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01 November 2021 – United Kingdom

Britain First Protest in the UK (Dan Kitwood, Getty Images,
Britain First Protest in the UK (Dan Kitwood, Getty Images, "Far Right Groups in UK Target Hotels Housing Afghan Refugees," 25 October 2021,

In late October, reports emerged of far right groups targeting hotels where Afghan refugees were being accommodated. Britain First and other far right organisations say they are concerned at the cost of resettlement of Afghan refugees.
According to the Guardian, Britain First has made several unsolicited visits to hotels housing refugees, trying to approach refugees to ask them if they were waiting for a house. The group has also published videos showing luxurious rooms and communal areas, which according to the Guardian may be from promotional material from the hotels’ websites and incorrectly describe the Afghan refugees as illegal migrants.

Britain First had previously held a protest in front of the Britannia Hotel in Wigan, which accommodates refugees, alleging that male refugees had been sexually harassing schoolgirls. The police dismissed these claims and stated that no offence had been committed. A spokesperson for the organisation Hope Not Hate said: “It’s grimly predictable to see the far right harassing Afghan refugees where they are living. Immigration has long been a focus of the far right, but they have capitalised on the Afghan resettlement scheme to bring together Islamophobic tropes with anti-migrant hate.”

The Home Office has reportedly also been housing asylum seekers in a former courthouse, which has since become a tourist hostel. Before being used to house asylum seekers, the hostel offered guests “an authentic prison cell” to stay at. According to the Guardian, hundreds of migrants have been held in the facility, including people who were imprisoned in their home countries, such as Libya. The hostel has preserved many of the site’s former penal trappings, including cell windows and heavy old-fashioned cell doors, and it is made up of a mix of dormitories and smaller rooms and “cells.” The Home Office claims that the asylum seekers are staying in “regular hotel accommodation” and that the section of the building with cell-like hotel rooms is not accessible.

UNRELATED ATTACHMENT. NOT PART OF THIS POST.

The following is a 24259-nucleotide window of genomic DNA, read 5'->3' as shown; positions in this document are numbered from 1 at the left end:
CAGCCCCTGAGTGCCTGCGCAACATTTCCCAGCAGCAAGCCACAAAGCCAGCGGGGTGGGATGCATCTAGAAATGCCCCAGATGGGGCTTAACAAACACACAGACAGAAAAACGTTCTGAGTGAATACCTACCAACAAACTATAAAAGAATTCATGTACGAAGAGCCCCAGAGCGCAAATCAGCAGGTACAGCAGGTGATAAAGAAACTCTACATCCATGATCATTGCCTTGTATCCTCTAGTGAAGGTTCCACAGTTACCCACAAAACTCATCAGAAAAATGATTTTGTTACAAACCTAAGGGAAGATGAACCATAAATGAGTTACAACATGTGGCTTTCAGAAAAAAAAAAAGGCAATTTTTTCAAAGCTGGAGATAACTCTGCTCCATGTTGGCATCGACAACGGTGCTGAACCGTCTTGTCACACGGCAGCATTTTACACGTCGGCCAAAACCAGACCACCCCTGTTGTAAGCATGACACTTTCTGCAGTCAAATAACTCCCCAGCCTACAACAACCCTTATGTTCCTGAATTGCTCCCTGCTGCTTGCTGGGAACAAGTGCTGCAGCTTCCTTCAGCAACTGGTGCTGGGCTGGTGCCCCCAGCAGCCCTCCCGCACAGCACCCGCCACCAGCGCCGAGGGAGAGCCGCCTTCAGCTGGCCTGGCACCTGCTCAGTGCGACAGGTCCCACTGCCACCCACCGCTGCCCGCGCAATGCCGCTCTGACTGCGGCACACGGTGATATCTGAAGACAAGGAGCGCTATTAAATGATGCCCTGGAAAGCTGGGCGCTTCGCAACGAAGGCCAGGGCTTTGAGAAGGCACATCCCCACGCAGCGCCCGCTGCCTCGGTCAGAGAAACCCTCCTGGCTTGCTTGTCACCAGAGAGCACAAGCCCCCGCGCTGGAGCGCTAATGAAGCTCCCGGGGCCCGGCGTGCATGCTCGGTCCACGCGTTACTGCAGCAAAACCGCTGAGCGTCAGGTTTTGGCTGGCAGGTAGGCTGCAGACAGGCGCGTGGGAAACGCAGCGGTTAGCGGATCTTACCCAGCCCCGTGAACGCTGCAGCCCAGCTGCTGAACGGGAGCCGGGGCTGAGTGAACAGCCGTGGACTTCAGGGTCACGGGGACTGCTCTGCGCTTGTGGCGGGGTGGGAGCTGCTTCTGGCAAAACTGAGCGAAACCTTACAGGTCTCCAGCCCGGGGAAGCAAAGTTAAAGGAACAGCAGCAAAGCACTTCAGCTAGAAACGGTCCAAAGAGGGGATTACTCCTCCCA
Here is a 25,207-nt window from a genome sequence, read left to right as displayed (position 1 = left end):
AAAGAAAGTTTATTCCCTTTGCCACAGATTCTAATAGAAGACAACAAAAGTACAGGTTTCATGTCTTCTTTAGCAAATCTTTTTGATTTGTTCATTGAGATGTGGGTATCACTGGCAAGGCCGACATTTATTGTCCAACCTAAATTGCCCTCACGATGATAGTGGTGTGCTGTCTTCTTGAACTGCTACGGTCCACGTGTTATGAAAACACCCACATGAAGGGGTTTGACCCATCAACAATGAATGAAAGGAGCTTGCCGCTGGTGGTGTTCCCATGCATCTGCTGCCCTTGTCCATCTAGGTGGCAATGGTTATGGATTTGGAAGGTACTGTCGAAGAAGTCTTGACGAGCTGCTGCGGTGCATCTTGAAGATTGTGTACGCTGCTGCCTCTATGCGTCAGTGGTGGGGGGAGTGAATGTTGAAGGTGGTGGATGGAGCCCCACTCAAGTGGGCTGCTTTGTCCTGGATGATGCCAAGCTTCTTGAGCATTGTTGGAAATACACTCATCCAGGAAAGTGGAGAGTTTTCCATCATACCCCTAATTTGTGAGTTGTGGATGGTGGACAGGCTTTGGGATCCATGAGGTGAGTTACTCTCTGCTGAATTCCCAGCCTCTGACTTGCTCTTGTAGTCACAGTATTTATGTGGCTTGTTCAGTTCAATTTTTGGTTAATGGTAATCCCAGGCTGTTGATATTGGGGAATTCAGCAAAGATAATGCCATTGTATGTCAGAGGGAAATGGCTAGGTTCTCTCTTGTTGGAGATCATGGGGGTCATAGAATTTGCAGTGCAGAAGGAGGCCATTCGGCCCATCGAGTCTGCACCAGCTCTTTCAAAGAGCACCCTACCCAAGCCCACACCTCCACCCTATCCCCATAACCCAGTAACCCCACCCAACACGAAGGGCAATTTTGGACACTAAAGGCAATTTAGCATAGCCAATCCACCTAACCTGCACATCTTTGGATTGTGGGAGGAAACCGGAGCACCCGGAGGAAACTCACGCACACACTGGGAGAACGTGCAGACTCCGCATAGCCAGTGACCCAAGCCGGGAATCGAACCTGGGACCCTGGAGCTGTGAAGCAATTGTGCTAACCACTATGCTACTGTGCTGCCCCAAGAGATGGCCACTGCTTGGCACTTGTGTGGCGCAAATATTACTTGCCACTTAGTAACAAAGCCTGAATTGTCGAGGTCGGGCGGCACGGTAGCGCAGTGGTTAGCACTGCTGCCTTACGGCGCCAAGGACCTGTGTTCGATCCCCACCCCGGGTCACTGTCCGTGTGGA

Internal Home Office email discussions on how to respond to the Guardian’s question were inadvertently sent to the Independent, which passed on the communications to the Guardian. One official told a colleague: “I’ve called them experience rooms to avoid saying prison. Can we say that no-one has stayed in court rooms or were they inappropriately placed there?” The emails also revealed that Home Office officials had visited the hostel on 25 October 2021 and discovered overcrowding and a courtroom “fully set.”

One asylum seeker staying there said: “Everything is so bad here. Some of us have been through Libya where we have been imprisoned or have been tortured in other places. It makes us feel very bad to be living in a prison building even though we are not locked in.” He also added: “We are all sleeping close together and we are worried that we will catch COVID.” Civil society groups have strongly criticised the government’s practices and the founder of Humans for Rights Network called for the closure of the centre and that residents be “provided with safe, secure accommodation that does not resemble a prison.”